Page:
R.I.P. Richard Lomas

Richard Lomas, one of the longest-serving active members of the Tramway Museum Society, has sadly died. Richard passed away peacefully following a fairly long illness in the early hours of Friday 25th May. He had spent a lengthy spell in hospital suffering from pancreatis, but after going home he was re-admitted a few days ago when he was diagnosed with septicemia and pneumonia, which proved to be too much for him to fight.

In recent times Mr. Lomas has been well-known for his internet blog page, but he has in fact done far more for the TMS than many people will realise. He was activley involved with the National Tramway Museum on and off for five decades, being involved in the early development of the site at Crich in the 1960s. As well as crewing the trams, Richard did three highly succesful stints of the Society’s quarterly magazine, The Journal, and has been involved in tramcar restorations as well. He was well known for his love of Sheffield 264 in particular and he was one of a small team who carried out some considerable restoration work on this tram, with very limited resources long before the present workshop facilities existed. In fact 264 was often worked on outdoors, and Richard has previously spoken of how the car would be driven up to Wakebridge where painting could be carried out in relative peace away from other work. More recently Richard formed a group of people who aimed to compile a detailed history of Sheffield 264‘s life in preservation, reuniting some of the people who helped restore the car at Crich to build up a fuller picture of the extent of work done to the tram. This could well form the basis of other studies involving trams in the national collection, many of which have been at Crich far longer than they ran in their native towns and cities.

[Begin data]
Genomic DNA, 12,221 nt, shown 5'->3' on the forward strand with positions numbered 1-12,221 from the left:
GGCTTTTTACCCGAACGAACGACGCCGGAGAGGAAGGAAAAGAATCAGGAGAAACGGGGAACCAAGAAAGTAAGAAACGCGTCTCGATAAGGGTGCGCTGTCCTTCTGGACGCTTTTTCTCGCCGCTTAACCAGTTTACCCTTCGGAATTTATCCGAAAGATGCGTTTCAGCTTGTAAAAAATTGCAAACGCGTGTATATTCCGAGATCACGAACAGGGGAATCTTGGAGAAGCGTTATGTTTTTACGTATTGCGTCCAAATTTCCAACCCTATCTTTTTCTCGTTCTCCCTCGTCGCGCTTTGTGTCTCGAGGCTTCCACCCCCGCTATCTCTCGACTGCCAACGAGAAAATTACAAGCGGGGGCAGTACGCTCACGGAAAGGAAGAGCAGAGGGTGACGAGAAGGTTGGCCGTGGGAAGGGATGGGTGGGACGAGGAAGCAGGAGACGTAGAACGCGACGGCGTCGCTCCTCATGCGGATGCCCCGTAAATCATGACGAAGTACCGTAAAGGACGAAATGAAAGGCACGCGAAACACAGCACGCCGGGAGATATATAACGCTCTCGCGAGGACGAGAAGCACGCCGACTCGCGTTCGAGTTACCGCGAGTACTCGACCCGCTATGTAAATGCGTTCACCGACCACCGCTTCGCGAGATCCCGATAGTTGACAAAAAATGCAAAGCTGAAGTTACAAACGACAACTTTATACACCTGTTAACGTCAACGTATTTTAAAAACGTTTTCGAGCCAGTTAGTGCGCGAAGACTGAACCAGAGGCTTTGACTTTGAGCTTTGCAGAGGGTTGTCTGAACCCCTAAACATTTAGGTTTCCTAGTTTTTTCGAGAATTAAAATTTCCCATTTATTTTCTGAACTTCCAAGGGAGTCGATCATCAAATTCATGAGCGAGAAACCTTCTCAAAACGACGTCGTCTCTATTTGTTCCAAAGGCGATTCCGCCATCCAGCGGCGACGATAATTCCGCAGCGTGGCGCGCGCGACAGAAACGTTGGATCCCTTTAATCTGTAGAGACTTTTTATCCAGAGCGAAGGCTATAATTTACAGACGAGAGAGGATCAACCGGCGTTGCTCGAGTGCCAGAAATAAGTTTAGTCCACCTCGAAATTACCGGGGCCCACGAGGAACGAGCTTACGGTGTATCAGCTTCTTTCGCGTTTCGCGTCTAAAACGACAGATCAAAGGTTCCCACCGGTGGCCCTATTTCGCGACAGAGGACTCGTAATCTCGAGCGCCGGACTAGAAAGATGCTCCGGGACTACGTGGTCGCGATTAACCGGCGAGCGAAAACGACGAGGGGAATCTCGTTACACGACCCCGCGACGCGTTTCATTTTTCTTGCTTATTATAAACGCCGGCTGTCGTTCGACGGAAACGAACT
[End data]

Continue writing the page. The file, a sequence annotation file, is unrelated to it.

Perhaps Richard’s biggest claim to fame occured on 5th July 1964, when he conducted the first ever public trip by an electric tram at Crich. Blackpool & Fleetwood ‘Rack’ 2 did the honours, and fittingly is still part of the operating fleet 48 years later. Recently some discussion had taken place about celebrating the 50th anniversary of this important milestone in TMS history in 2014, and it is extremely sad that Richard will not be present as it was hoped that he could have been a special guest of honour due to the role he played in that historic day.